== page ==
The parallel is between his glorifying God, and their returning / repenting. The need for repentance is a strong theme in Luke (10:13; 11:32; 13:3,5; 15:7,10; 16:30; 17:3,4)- as if he perceived that the ultimate motivation to repentance was in the cross. The apocryphal Acts of Pilate 4.5 claims that “all the crowds who were gathered together for the observation of this…returned striking their breasts and weeping awful tears". And yet the record of the cross also leads to faith, not only conviction of our desperation (Jn. 19:35, “these things" = the record of the cross). The humble man “smote his breast, saying, God, be merciful to me a sinner". “Be merciful" translates the word elsewhere translated “make propitiation", in describing the atoning death of Jesus on the cross (Heb. 2:17). The man’s sinfulness drove him to plead for the cross: ‘Please God, make a propitiation for me’ was his plea. He realized his need for the cross. And we should look back at the cross and feel and know the same need.

Serious meditation upon the Lord's work ought to have this effect upon us. Can we really see his agony, his bloody sweat, without a thought for our response to it? It's impossible to passively behold it all. There is something practically compelling about it, almost in a mystical way. Because “Christ died for the ungodly", because in the cross “the love of God" was commended to us, therefore “the love of God is shed abroad in our hearts by the Holy Spirit which is given unto us" (Rom. 5:5,6,8). As the smitten rock gave out water, so the smitten Saviour gave out the water of the Spirit. This link between the shedding of the Lord’s blood and the shedding of love in our hearts is surely because an understanding and relation to His sacrifice brings forth in the believer a response of love and spirituality. As the love of God was shown in the cross, so it will be reflected in the heart of he who truly knows and believes it.

1 Cor. 11:29 invites us to discern the Lord’s body at the memorial meeting. The same word occurs in v.28: “let a man examine himself". It’s too bad that the translations mask this connection. We are to examine / discern the Lord’s body, and to do the same to ourselves (1). The two are inextricably related. Meditation upon and analysis of His body will lead to self examination and discernment. In this lies the answer to the frequent question: ‘What should we examine at the breaking of bread? Our own sins, or the facts of the crucifixion / resurrection?’. If we think about the latter, we will inevitably be led to think of the former.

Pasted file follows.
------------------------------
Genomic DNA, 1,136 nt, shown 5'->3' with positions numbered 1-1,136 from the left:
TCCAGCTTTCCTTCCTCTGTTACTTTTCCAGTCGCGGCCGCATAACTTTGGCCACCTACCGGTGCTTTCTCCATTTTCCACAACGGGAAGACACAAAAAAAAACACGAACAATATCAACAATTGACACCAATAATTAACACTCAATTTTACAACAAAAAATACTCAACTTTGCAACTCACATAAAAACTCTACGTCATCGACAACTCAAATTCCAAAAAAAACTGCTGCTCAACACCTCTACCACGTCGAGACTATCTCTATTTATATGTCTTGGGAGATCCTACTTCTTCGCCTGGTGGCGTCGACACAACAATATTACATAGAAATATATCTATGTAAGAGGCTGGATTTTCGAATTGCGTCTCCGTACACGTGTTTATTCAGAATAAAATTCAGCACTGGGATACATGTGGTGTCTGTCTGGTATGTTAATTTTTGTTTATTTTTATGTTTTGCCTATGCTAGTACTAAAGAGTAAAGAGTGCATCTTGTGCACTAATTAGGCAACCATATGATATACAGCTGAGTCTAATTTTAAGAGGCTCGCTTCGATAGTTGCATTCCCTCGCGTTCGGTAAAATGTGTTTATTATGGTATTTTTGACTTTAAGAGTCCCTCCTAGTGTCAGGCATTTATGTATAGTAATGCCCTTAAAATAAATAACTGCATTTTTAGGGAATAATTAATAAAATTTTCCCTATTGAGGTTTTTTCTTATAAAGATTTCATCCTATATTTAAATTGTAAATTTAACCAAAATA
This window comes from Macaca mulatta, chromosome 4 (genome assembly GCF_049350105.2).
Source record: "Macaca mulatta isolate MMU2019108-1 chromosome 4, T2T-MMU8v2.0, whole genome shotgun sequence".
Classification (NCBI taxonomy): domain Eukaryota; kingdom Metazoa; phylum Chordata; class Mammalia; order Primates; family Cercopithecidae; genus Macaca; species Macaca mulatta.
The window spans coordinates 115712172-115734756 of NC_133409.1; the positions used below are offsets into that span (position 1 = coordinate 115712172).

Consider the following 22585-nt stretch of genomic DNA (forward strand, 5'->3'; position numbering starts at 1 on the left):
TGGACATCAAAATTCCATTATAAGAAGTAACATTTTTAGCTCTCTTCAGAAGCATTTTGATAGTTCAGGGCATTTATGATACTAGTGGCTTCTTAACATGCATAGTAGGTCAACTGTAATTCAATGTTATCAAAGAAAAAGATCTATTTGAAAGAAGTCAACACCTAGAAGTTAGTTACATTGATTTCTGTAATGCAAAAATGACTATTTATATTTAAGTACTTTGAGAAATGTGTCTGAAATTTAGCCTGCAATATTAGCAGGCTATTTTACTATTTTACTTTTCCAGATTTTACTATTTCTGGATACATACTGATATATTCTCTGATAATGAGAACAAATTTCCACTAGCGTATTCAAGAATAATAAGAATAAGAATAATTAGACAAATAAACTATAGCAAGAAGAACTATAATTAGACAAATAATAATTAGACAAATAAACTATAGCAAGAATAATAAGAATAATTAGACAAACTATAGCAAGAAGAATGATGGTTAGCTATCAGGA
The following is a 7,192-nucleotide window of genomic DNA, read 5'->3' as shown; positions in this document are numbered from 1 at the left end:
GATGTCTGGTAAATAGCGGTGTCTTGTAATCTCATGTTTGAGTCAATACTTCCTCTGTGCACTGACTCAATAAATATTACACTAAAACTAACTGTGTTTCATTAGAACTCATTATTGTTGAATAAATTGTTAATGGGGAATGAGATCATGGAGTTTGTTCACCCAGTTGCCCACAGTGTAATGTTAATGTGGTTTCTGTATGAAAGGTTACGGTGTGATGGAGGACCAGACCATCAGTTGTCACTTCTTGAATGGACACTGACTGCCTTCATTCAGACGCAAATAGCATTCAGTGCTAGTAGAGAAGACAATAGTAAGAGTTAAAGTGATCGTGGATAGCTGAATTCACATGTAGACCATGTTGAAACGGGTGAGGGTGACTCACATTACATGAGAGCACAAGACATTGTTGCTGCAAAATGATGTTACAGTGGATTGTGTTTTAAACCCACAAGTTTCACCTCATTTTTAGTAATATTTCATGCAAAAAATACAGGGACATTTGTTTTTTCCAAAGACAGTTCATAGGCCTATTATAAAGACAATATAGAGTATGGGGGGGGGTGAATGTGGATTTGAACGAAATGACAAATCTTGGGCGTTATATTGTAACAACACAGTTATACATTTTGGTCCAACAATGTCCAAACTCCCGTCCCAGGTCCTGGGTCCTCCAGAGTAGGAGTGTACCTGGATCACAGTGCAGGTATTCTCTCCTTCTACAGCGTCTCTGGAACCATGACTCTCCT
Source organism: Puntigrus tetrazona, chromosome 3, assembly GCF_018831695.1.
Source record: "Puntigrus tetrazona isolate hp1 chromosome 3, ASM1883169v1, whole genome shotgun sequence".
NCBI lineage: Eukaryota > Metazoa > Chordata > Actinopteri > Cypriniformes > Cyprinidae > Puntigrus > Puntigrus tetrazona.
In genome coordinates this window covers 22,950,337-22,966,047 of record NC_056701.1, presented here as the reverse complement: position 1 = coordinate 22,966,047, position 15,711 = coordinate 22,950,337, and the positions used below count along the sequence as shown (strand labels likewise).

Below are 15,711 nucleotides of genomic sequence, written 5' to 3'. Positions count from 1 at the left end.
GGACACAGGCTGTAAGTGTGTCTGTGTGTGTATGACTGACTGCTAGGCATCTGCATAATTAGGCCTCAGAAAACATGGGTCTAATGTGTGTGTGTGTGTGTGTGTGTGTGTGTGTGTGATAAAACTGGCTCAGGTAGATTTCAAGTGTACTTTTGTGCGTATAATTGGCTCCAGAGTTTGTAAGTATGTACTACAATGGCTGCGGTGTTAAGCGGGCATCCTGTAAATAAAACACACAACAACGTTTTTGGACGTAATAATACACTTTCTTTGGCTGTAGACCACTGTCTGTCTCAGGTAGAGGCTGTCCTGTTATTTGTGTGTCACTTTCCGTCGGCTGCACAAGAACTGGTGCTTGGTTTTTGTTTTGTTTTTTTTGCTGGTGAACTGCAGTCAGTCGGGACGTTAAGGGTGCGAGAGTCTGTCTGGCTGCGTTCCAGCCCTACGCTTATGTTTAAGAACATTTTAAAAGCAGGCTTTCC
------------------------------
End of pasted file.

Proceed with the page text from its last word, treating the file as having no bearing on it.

In Isaiah 6:1-4 we have a vision of “the Lord high and lifted up", enthroned in the temple, with an earthquake, the temple filled with smoke, the doorposts that held up the veil being shaken (with the implication that the veil falls; 6:4). Note how Rev. 15:5-8, building on this passage, has the veil being removed, the Most Holy opened, and the temple filled with smoke. This sends the mind straight to the rending of the temple veil at the crucifixion and the earthquake (Mt. 27:51). The Lord “high and lifted up" (6:1) is a phrase that occurs later in Isaiah (52:13), concerning the crucified Lord, lifted up and exalted “very high" by the cross. John 12:37-41 tells us that Isaiah 6 is a vision of the Lord Jesus in glory; and in this passage John quotes both Isaiah 6 and 53 together, reflecting their connection and application to the same event, namely the Lord’s crucifixion. So it is established that Is. 6 is a vision of the crucified Lord Jesus, high and lifted up in glory in God’s sight, whilst covered in blood and spittle, with no beauty that man should desire Him. The point is, when Isaiah saw this vision he was convicted of his sinfulness: “Woe is me, for I am undone...". And yet the same vision comforted him with the reality of forgiveness, and inspired him to offer to go forth and witness to Israel of God’s grace. So once again, the vision of the cross convicts men of their sin, and yet inspires them to go forward in service. In passing, it should be noted that the vision of Isaiah 6 has evident similarities with those of Ezekiel 1 and Revelation 4. These likewise show something of the glory of God in the crucified Christ, and they likewise inspired men like Ezekiel and John in their work of witness and living the life of the spirit in the midst of apostasy. The only other time the phrase “high and lifted up" occurs in Isaiah is in 57:15, where we read that He who is the exalted and lofty one (AV- the same words as ‘high and lifted up’) dwells with those who are crushed (Heb. Dakka- cp. Is. 53:5,10), i.e. those who share in the Lord’s crucifixion in their lives. This passage is talking about God Himself in the first instance- just as Yahweh is spoken of as walking on the waters, and yet the Lord Jesus did this in manifestation of the Father. Likewise many NT passages appropriate words true only of God Himself to the Lord Jesus, in that He manifested the Father. And so it seems the same principle operates here. The one “high and lifted up" was the Lord Jesus in Isaiah chapters 6 and 52. Here in chapter 57 it is God Himself, and yet in that the Lord Jesus knew the depths of the cross, so He came to manifest the heights of His Father. And through this God through Him is able to dwell with the crushed. In a sense, the suffering servant has been exalted to the throne of God and yet is able to know the feelings of those who are still the suffering servants. The same idea is found in Rev. 4- the one who sits enthroned is as it were a slain lamb. There is a connection between His present glory and His previous suffering on the cross.